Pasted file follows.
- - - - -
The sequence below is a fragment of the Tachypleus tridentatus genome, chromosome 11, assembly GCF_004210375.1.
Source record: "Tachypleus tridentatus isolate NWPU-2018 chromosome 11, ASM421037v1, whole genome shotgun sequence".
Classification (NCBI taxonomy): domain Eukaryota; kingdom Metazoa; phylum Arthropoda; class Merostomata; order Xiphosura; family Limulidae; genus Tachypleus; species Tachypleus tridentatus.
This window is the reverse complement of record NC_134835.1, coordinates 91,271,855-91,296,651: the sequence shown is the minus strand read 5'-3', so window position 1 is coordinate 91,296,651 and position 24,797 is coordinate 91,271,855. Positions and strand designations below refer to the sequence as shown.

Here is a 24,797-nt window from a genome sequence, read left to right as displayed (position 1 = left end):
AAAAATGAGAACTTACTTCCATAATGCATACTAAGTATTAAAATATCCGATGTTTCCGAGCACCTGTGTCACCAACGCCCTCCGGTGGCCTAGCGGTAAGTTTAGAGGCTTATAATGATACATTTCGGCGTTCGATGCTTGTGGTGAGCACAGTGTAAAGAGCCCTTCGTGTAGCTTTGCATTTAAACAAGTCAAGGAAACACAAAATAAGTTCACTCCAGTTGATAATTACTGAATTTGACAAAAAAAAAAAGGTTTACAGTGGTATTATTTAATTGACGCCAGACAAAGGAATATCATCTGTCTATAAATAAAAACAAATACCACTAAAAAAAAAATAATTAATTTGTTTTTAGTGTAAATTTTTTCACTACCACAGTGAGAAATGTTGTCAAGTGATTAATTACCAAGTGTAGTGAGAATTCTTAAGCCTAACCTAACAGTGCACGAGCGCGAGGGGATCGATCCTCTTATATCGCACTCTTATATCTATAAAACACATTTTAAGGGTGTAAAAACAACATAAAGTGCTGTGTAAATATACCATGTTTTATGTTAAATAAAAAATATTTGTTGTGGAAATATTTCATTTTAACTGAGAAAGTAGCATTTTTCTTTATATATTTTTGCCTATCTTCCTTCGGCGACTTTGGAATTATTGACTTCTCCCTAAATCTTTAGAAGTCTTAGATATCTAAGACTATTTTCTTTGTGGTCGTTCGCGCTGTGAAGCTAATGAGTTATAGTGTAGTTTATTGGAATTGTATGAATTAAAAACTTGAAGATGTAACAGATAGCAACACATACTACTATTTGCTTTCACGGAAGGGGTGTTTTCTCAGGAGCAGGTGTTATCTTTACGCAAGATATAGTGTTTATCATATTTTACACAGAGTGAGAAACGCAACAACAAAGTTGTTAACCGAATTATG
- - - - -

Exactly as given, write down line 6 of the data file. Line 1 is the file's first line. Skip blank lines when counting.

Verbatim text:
AAAAATGAGAACTTACTTCCATAATGCATACTAAGTATTAAAATATCCGATGTTTCCGAGCACCTGTGTCACCAACGCCCTCCGGTGGCCTAGCGGTAAGTTTAGAGGCTTATAATGATACATTTCGGCGTTCGATGCTTGTGGTGAGCACAGTGTAAAGAGCCCTTCGTGTAGCTTTGCATTTAAACAAGTCAAGGAAACACAAAATAAGTTCACTCCAGTTGATAATTACTGAATTTGACAAAAAAAAAAAGGTTTACAGTGGTATTATTTAATTGACGCCAGACAAAGGAATATCATCTGTCTATAAATAAAAACAAATACCACTAAAAAAAAAATAATTAATTTGTTTTTAGTGTAAATTTTTTCACTACCACAGTGAGAAATGTTGTCAAGTGATTAATTACCAAGTGTAGTGAGAATTCTTAAGCCTAACCTAACAGTGCACGAGCGCGAGGGGATCGATCCTCTTATATCGCACTCTTATATCTATAAAACACATTTTAAGGGTGTAAAAACAACATAAAGTGCTGTGTAAATATACCATGTTTTATGTTAAATAAAAAATATTTGTTGTGGAAATATTTCATTTTAACTGAGAAAGTAGCATTTTTCTTTATATATTTTTGCCTATCTTCCTTCGGCGACTTTGGAATTATTGACTTCTCCCTAAATCTTTAGAAGTCTTAGATATCTAAGACTATTTTCTTTGTGGTCGTTCGCGCTGTGAAGCTAATGAGTTATAGTGTAGTTTATTGGAATTGTATGAATTAAAAACTTGAAGATGTAACAGATAGCAACACATACTACTATTTGCTTTCACGGAAGGGGTGTTTTCTCAGGAGCAGGTGTTATCTTTACGCAAGATATAGTGTTTATCATATTTTACACAGAGTGAGAAACGCAACAACAAAGTTGTTAACCGAATTATG